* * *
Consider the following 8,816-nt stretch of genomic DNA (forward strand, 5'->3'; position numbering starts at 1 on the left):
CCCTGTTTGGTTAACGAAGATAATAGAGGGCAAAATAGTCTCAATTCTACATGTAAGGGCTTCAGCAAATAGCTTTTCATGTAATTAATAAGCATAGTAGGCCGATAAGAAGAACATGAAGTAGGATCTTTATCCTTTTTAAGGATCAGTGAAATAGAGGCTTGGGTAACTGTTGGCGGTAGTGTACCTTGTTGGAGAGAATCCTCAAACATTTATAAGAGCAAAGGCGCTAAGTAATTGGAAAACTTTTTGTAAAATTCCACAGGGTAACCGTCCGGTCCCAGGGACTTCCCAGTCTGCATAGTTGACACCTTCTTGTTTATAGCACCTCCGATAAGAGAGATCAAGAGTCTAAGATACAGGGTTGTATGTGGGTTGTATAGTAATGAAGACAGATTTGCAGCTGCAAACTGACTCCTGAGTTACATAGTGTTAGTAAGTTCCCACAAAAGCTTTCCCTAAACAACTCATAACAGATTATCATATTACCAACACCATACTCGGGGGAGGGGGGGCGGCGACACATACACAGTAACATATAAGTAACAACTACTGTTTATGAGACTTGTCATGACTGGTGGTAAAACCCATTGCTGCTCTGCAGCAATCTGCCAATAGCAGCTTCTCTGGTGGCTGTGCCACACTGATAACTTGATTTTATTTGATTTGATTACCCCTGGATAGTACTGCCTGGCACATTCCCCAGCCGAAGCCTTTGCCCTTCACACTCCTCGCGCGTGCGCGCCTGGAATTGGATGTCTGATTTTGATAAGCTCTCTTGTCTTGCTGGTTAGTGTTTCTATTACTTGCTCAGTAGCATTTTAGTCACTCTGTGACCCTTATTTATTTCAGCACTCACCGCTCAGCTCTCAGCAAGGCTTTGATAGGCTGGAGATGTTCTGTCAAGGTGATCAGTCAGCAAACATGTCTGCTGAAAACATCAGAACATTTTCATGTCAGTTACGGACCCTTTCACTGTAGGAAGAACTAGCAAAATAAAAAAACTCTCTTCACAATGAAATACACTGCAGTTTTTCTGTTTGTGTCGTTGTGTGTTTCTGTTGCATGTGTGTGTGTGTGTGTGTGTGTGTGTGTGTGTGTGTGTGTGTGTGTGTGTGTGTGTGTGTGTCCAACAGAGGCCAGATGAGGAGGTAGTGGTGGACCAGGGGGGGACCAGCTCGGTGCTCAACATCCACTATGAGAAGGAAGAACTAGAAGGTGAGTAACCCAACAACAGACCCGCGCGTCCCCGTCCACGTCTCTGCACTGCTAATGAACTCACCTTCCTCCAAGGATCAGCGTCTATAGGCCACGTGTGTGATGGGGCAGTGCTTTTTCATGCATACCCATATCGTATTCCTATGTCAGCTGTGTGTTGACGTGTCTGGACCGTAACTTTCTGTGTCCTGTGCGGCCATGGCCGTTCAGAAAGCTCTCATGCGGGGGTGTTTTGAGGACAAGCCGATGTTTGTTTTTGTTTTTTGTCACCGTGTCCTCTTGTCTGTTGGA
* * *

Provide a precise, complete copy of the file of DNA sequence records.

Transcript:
Consider the following 8,816-nt stretch of genomic DNA (forward strand, 5'->3'; position numbering starts at 1 on the left):
CCCTGTTTGGTTAACGAAGATAATAGAGGGCAAAATAGTCTCAATTCTACATGTAAGGGCTTCAGCAAATAGCTTTTCATGTAATTAATAAGCATAGTAGGCCGATAAGAAGAACATGAAGTAGGATCTTTATCCTTTTTAAGGATCAGTGAAATAGAGGCTTGGGTAACTGTTGGCGGTAGTGTACCTTGTTGGAGAGAATCCTCAAACATTTATAAGAGCAAAGGCGCTAAGTAATTGGAAAACTTTTTGTAAAATTCCACAGGGTAACCGTCCGGTCCCAGGGACTTCCCAGTCTGCATAGTTGACACCTTCTTGTTTATAGCACCTCCGATAAGAGAGATCAAGAGTCTAAGATACAGGGTTGTATGTGGGTTGTATAGTAATGAAGACAGATTTGCAGCTGCAAACTGACTCCTGAGTTACATAGTGTTAGTAAGTTCCCACAAAAGCTTTCCCTAAACAACTCATAACAGATTATCATATTACCAACACCATACTCGGGGGAGGGGGGGCGGCGACACATACACAGTAACATATAAGTAACAACTACTGTTTATGAGACTTGTCATGACTGGTGGTAAAACCCATTGCTGCTCTGCAGCAATCTGCCAATAGCAGCTTCTCTGGTGGCTGTGCCACACTGATAACTTGATTTTATTTGATTTGATTACCCCTGGATAGTACTGCCTGGCACATTCCCCAGCCGAAGCCTTTGCCCTTCACACTCCTCGCGCGTGCGCGCCTGGAATTGGATGTCTGATTTTGATAAGCTCTCTTGTCTTGCTGGTTAGTGTTTCTATTACTTGCTCAGTAGCATTTTAGTCACTCTGTGACCCTTATTTATTTCAGCACTCACCGCTCAGCTCTCAGCAAGGCTTTGATAGGCTGGAGATGTTCTGTCAAGGTGATCAGTCAGCAAACATGTCTGCTGAAAACATCAGAACATTTTCATGTCAGTTACGGACCCTTTCACTGTAGGAAGAACTAGCAAAATAAAAAAACTCTCTTCACAATGAAATACACTGCAGTTTTTCTGTTTGTGTCGTTGTGTGTTTCTGTTGCATGTGTGTGTGTGTGTGTGTGTGTGTGTGTGTGTGTGTGTGTGTGTGTGTGTGTGTGTGTGTGTCCAACAGAGGCCAGATGAGGAGGTAGTGGTGGACCAGGGGGGGACCAGCTCGGTGCTCAACATCCACTATGAGAAGGAAGAACTAGAAGGTGAGTAACCCAACAACAGACCCGCGCGTCCCCGTCCACGTCTCTGCACTGCTAATGAACTCACCTTCCTCCAAGGATCAGCGTCTATAGGCCACGTGTGTGATGGGGCAGTGCTTTTTCATGCATACCCATATCGTATTCCTATGTCAGCTGTGTGTTGACGTGTCTGGACCGTAACTTTCTGTGTCCTGTGCGGCCATGGCCGTTCAGAAAGCTCTCATGCGGGGGTGTTTTGAGGACAAGCCGATGTTTGTTTTTGTTTTTTGTCACCGTGTCCTCTTGTCTGTTGGA